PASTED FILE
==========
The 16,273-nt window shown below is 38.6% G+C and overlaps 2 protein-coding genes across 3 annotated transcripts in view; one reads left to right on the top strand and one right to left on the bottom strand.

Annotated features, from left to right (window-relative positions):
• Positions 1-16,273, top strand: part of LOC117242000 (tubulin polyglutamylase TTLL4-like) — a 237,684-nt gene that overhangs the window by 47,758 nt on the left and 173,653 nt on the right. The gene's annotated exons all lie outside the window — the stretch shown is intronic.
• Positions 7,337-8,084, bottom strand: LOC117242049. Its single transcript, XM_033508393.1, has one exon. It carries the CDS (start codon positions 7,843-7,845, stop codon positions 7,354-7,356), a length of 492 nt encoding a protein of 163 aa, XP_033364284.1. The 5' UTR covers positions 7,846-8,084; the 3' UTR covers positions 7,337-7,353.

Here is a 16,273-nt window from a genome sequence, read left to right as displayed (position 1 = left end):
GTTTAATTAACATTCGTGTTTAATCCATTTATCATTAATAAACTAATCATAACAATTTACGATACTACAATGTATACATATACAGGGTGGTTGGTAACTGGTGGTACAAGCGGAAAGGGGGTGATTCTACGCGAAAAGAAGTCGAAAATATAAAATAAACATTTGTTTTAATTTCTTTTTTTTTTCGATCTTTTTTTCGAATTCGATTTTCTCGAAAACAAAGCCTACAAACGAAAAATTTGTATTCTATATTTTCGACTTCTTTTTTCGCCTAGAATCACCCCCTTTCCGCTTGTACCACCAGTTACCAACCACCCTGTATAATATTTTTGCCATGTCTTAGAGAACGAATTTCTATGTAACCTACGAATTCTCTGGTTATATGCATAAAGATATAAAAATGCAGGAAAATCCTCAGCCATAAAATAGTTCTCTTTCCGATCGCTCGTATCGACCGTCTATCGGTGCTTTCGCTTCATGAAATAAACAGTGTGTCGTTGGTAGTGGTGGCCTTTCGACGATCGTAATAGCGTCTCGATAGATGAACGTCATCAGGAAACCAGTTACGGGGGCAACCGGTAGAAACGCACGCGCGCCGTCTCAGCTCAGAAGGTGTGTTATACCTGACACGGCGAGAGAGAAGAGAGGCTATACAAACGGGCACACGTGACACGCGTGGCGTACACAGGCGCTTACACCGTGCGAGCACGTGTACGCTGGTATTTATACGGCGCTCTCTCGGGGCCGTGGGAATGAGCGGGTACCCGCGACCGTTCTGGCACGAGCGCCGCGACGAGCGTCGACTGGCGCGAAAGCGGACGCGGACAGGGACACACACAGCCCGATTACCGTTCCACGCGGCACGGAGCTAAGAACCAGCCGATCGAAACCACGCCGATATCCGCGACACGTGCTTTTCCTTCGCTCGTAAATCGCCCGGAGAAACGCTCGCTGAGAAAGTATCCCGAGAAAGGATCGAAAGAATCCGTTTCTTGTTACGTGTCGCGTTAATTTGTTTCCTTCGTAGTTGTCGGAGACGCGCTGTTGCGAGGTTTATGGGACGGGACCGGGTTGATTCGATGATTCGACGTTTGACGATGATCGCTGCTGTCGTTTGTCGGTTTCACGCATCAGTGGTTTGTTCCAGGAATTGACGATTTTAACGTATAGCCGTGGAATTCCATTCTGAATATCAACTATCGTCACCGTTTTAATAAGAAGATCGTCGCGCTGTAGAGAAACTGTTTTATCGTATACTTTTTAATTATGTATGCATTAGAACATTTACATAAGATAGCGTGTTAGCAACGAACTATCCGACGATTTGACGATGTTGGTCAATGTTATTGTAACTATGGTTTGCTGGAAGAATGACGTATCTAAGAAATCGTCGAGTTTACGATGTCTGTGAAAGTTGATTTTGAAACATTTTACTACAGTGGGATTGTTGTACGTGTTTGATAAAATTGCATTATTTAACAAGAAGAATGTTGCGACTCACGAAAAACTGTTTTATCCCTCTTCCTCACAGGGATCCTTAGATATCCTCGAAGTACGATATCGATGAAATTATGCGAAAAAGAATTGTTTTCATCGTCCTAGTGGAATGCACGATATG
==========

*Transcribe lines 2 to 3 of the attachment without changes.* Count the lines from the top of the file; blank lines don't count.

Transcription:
Annotated features, from left to right (window-relative positions):
• Positions 1-16,273, top strand: part of LOC117242000 (tubulin polyglutamylase TTLL4-like) — a 237,684-nt gene that overhangs the window by 47,758 nt on the left and 173,653 nt on the right. The gene's annotated exons all lie outside the window — the stretch shown is intronic.